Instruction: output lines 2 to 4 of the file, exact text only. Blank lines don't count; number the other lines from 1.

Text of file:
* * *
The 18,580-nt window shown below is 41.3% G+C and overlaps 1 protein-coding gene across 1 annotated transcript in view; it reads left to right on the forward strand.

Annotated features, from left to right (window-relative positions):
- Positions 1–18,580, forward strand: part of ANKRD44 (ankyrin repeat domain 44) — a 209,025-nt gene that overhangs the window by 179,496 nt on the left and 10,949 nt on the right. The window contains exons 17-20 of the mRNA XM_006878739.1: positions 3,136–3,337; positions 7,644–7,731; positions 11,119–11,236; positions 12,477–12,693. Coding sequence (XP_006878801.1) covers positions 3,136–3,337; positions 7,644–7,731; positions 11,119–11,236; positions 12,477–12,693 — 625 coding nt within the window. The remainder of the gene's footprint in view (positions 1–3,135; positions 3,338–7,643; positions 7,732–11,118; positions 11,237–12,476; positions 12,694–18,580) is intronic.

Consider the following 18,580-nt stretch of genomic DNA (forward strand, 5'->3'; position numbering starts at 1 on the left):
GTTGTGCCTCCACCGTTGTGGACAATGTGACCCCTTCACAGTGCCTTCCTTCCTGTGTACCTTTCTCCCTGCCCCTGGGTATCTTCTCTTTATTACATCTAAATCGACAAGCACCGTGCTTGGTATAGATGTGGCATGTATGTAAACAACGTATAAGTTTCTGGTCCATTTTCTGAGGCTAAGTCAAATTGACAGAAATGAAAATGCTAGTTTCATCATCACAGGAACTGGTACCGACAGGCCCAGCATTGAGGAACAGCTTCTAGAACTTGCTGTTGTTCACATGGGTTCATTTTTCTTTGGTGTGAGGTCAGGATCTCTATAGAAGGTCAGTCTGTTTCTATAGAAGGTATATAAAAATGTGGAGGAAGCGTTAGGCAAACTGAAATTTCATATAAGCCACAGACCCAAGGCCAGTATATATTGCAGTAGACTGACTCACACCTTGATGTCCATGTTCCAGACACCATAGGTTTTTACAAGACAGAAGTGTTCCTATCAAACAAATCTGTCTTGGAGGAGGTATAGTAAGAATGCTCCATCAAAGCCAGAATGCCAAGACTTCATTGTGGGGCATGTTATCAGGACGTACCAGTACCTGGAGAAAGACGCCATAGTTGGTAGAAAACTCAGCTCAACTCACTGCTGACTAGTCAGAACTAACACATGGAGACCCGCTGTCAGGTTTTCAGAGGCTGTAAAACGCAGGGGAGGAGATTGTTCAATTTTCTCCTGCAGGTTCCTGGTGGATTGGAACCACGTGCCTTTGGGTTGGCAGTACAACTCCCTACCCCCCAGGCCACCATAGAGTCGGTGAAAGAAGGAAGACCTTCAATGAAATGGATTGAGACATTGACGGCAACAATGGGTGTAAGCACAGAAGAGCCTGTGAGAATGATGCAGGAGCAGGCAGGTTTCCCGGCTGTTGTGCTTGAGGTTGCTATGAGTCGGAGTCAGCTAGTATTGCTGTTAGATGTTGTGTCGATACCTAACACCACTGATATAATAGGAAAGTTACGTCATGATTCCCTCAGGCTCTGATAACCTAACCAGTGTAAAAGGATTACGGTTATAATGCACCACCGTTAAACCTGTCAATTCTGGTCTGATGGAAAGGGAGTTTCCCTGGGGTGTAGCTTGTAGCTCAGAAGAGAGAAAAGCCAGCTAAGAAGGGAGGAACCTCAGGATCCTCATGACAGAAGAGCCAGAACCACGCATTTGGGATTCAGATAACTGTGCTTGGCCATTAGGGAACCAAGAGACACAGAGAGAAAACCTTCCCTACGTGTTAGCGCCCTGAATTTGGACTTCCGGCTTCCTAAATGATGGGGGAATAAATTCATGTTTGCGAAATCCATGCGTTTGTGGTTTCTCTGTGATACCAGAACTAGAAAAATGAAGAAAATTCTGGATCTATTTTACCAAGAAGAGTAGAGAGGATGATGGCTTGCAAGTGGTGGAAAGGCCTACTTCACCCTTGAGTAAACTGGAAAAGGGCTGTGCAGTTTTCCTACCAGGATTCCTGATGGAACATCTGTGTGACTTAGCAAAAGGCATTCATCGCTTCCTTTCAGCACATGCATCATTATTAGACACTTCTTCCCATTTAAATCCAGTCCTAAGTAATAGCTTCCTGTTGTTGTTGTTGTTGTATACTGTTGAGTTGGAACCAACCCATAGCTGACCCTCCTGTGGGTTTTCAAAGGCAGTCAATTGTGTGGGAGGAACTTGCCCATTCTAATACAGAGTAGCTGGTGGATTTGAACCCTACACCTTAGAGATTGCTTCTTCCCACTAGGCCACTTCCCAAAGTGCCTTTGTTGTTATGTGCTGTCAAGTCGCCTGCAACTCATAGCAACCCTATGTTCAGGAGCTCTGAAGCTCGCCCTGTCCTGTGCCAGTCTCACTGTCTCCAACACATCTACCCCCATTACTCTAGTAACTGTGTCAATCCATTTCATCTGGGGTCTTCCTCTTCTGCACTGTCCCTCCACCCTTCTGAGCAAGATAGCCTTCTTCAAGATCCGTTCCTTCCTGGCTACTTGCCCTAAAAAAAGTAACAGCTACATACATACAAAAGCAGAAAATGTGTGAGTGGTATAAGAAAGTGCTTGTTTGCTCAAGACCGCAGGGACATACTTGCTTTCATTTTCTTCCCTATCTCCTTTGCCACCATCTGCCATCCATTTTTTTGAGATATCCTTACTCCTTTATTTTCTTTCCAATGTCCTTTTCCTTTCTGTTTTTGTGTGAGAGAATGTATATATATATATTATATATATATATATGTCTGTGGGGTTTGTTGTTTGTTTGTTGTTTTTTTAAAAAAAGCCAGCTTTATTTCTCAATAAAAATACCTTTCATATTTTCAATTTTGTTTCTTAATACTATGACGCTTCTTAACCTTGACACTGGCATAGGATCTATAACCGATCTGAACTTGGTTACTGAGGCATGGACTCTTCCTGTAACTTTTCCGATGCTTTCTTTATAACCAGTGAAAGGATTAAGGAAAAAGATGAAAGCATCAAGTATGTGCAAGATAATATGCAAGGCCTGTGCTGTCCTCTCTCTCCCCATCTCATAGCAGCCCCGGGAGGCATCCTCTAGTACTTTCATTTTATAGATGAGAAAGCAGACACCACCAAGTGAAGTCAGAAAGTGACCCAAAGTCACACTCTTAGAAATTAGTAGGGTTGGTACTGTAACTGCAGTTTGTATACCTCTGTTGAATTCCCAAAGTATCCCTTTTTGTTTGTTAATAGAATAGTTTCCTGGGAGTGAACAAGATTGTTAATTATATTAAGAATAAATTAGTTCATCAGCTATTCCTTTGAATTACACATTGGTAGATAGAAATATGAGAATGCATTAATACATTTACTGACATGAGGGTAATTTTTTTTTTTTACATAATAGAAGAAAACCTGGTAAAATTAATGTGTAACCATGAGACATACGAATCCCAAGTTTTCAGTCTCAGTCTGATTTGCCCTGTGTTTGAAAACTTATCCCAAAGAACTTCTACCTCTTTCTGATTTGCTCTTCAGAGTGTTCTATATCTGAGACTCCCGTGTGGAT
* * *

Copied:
Annotated features, from left to right (window-relative positions):
- Positions 1–18,580, forward strand: part of ANKRD44 (ankyrin repeat domain 44) — a 209,025-nt gene that overhangs the window by 179,496 nt on the left and 10,949 nt on the right. The window contains exons 17-20 of the mRNA XM_006878739.1: positions 3,136–3,337; positions 7,644–7,731; positions 11,119–11,236; positions 12,477–12,693. Coding sequence (XP_006878801.1) covers positions 3,136–3,337; positions 7,644–7,731; positions 11,119–11,236; positions 12,477–12,693 — 625 coding nt within the window. The remainder of the gene's footprint in view (positions 1–3,135; positions 3,338–7,643; positions 7,732–11,118; positions 11,237–12,476; positions 12,694–18,580) is intronic.

Consider the following 18,580-nt stretch of genomic DNA (forward strand, 5'->3'; position numbering starts at 1 on the left):